Quickening the Dust takes time to sink in. The current exhibition on display at the Dorchester Art Project, Quickening the Dust features video art by artist-in-residence Allison Maria Rodriguez. Her moving collages layer shots of religious rituals being acted out by the artist over satellite images of hurricanes moving across Cuba, with cherry blossoms falling peacefully over the entire scene. As the images cycle through, the viewer considers climate change, religious piety, and the performance of gender roles alongside each other. Rodriguez softly suggests what comes of disconnection, and her exhibition deserves a visit and reflection.
But what comes of this art? On Thursday, February 15th, viewers can move their reflection into a discussion. The Dorchester Art Project is hosting a panel discussion of local artists whose work is focused on environmental issues. They will discuss what centers their environmental work and personal challenges. The following artists will be present in the discussion:
- Lani Asuncion: Explores the sociopolitics of community with video, sculpture, performance, and digital storytelling. Her work is influenced by isolationism of island life, militarism, and assimilation associated with colonization and the commodification of a place through tourism.
- Resa Blatman: Depicts the contradictory nature of humankind’s relationship to the natural world. Her artwork suggests a fragile environment and the contradictory nature of humankind’s relationship to the natural world.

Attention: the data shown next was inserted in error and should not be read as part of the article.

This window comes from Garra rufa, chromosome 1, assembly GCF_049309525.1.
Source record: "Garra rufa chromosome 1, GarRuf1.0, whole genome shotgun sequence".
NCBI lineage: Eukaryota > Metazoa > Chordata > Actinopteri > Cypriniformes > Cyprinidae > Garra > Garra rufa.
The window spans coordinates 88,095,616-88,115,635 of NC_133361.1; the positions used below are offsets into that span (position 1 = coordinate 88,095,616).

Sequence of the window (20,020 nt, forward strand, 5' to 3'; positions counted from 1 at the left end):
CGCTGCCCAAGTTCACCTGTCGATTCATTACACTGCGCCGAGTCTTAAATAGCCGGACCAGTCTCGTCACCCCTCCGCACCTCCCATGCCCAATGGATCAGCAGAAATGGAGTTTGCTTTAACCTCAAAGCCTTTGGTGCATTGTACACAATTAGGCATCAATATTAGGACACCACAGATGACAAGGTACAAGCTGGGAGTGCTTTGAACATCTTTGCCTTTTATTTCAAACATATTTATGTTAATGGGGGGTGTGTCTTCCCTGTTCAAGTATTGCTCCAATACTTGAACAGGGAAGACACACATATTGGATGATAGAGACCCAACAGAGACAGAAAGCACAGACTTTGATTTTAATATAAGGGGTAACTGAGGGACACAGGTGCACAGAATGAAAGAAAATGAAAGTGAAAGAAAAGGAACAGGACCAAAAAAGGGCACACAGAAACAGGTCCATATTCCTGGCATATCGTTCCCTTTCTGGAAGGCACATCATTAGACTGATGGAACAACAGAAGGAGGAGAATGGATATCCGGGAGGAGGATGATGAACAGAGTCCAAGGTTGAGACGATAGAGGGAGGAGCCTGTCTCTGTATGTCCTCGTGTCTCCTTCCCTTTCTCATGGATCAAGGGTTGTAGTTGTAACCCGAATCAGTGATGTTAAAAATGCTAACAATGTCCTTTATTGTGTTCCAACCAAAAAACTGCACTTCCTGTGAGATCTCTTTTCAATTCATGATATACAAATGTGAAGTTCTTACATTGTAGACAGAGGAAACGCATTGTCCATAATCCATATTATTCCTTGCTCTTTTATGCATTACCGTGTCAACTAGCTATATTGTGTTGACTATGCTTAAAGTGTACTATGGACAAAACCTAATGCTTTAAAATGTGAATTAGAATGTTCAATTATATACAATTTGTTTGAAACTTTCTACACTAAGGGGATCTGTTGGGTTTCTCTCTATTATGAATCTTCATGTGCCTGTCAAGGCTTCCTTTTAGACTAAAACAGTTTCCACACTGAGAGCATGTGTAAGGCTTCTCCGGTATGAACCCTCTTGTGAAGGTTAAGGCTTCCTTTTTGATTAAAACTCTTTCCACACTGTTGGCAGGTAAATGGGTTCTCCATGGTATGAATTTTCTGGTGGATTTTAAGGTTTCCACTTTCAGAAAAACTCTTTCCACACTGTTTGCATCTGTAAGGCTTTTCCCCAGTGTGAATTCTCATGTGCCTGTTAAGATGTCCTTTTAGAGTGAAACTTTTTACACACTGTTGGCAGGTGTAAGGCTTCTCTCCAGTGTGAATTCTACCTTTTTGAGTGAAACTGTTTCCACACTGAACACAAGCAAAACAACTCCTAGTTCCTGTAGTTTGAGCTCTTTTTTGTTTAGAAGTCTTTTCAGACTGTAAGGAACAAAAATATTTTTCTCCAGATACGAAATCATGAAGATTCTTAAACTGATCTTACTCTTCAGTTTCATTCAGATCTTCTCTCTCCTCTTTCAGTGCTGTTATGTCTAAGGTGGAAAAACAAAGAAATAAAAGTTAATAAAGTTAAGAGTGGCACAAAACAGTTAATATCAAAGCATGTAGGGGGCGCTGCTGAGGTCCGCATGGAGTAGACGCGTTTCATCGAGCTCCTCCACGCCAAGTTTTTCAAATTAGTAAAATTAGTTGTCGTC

- Gretjen Helene: Incorporates poetry and written word, interviews and presentations to detailed photos that capture the essence of a scene.
- Faith Johnson: Explores collective consciousness and daydreams through guided interactions with her art installations. Her work sparks both individual and collective imagination.
- Andi Sutton: Focuses on issues of the ecology and sustainability. Her projects incorporate food, agriculture, television and street intervention, video, performance, and installation. She is also a member of the art collective Plotform, whose projects activate human engagement with Boston’s local ecologies.
- Allison Maria Rodriguez: Depicts issues such as climate change, tourism exploitation, species extinction, and the human participation in multimedia art projects. Explores how human connection (or lack thereof) exacerbates these issues as current artist-in-residence at the Dorchester Art Project.
The panel will feature an interactive art piece from 6 – 6:30 by Faith Johnson, followed by a discussion and Q&A among the artists. The Dorchester Art Project is located at 1486 Dorchester Ave in Boston, right across from the Fields Corner T stop on the red line. The show will run from 6 – 8:30pm. Check the event listing for more details.